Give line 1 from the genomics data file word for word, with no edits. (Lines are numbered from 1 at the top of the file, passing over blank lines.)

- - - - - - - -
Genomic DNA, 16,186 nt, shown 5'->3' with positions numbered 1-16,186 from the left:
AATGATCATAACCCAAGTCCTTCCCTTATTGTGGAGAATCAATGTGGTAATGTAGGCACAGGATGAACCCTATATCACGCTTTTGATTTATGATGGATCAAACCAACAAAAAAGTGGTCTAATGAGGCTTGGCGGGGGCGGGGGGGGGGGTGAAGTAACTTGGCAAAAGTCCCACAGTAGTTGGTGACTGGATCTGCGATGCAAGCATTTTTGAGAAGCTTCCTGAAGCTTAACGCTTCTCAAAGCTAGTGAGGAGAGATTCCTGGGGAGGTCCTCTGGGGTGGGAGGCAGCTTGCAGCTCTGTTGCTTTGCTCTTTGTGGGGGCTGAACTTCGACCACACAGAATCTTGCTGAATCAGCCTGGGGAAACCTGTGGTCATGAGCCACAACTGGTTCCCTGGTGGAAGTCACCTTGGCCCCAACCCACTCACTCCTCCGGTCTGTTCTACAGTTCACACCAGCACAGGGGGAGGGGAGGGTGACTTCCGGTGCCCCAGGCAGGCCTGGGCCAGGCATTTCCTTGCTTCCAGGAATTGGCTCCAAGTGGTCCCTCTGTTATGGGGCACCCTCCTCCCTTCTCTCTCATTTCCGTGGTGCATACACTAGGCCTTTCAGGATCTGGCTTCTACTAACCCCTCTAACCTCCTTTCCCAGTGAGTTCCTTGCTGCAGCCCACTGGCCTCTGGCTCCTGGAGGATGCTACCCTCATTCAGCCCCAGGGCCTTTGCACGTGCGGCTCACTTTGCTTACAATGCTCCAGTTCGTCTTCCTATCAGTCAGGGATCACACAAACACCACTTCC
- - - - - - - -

Genomic DNA, 16,186 nt, shown 5'->3' with positions numbered 1-16,186 from the left: